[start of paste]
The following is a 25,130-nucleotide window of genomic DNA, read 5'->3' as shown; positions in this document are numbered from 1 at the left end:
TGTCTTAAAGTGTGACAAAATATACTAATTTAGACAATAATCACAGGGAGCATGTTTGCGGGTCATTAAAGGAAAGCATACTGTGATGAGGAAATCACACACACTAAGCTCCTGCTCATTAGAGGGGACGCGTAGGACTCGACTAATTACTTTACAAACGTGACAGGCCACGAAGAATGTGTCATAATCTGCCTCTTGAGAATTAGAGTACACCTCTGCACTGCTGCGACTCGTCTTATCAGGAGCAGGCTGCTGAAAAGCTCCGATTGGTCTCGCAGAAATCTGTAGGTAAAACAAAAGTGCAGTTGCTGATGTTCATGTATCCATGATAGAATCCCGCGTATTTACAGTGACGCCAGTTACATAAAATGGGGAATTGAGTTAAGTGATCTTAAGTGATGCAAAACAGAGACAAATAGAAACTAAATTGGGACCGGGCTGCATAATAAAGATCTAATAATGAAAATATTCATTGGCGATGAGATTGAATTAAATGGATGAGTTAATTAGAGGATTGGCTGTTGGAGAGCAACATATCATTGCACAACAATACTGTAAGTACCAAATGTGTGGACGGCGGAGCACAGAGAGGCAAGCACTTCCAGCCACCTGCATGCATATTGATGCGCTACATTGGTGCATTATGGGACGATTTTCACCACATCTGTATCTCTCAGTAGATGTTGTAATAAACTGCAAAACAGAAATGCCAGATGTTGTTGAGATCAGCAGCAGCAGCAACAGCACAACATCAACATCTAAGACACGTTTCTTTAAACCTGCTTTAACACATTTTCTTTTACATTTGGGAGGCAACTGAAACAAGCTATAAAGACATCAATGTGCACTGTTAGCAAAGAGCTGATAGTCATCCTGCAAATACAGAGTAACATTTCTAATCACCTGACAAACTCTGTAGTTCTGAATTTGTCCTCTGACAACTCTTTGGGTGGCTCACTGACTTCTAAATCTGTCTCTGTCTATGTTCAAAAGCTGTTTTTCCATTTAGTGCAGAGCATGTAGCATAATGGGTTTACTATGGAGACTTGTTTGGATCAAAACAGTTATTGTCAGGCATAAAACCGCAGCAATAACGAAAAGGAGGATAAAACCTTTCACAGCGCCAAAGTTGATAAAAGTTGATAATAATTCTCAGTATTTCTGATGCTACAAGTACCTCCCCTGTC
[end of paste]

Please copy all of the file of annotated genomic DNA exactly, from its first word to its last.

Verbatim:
The following is a 25,130-nucleotide window of genomic DNA, read 5'->3' as shown; positions in this document are numbered from 1 at the left end:
TGTCTTAAAGTGTGACAAAATATACTAATTTAGACAATAATCACAGGGAGCATGTTTGCGGGTCATTAAAGGAAAGCATACTGTGATGAGGAAATCACACACACTAAGCTCCTGCTCATTAGAGGGGACGCGTAGGACTCGACTAATTACTTTACAAACGTGACAGGCCACGAAGAATGTGTCATAATCTGCCTCTTGAGAATTAGAGTACACCTCTGCACTGCTGCGACTCGTCTTATCAGGAGCAGGCTGCTGAAAAGCTCCGATTGGTCTCGCAGAAATCTGTAGGTAAAACAAAAGTGCAGTTGCTGATGTTCATGTATCCATGATAGAATCCCGCGTATTTACAGTGACGCCAGTTACATAAAATGGGGAATTGAGTTAAGTGATCTTAAGTGATGCAAAACAGAGACAAATAGAAACTAAATTGGGACCGGGCTGCATAATAAAGATCTAATAATGAAAATATTCATTGGCGATGAGATTGAATTAAATGGATGAGTTAATTAGAGGATTGGCTGTTGGAGAGCAACATATCATTGCACAACAATACTGTAAGTACCAAATGTGTGGACGGCGGAGCACAGAGAGGCAAGCACTTCCAGCCACCTGCATGCATATTGATGCGCTACATTGGTGCATTATGGGACGATTTTCACCACATCTGTATCTCTCAGTAGATGTTGTAATAAACTGCAAAACAGAAATGCCAGATGTTGTTGAGATCAGCAGCAGCAGCAACAGCACAACATCAACATCTAAGACACGTTTCTTTAAACCTGCTTTAACACATTTTCTTTTACATTTGGGAGGCAACTGAAACAAGCTATAAAGACATCAATGTGCACTGTTAGCAAAGAGCTGATAGTCATCCTGCAAATACAGAGTAACATTTCTAATCACCTGACAAACTCTGTAGTTCTGAATTTGTCCTCTGACAACTCTTTGGGTGGCTCACTGACTTCTAAATCTGTCTCTGTCTATGTTCAAAAGCTGTTTTTCCATTTAGTGCAGAGCATGTAGCATAATGGGTTTACTATGGAGACTTGTTTGGATCAAAACAGTTATTGTCAGGCATAAAACCGCAGCAATAACGAAAAGGAGGATAAAACCTTTCACAGCGCCAAAGTTGATAAAAGTTGATAATAATTCTCAGTATTTCTGATGCTACAAGTACCTCCCCTGTC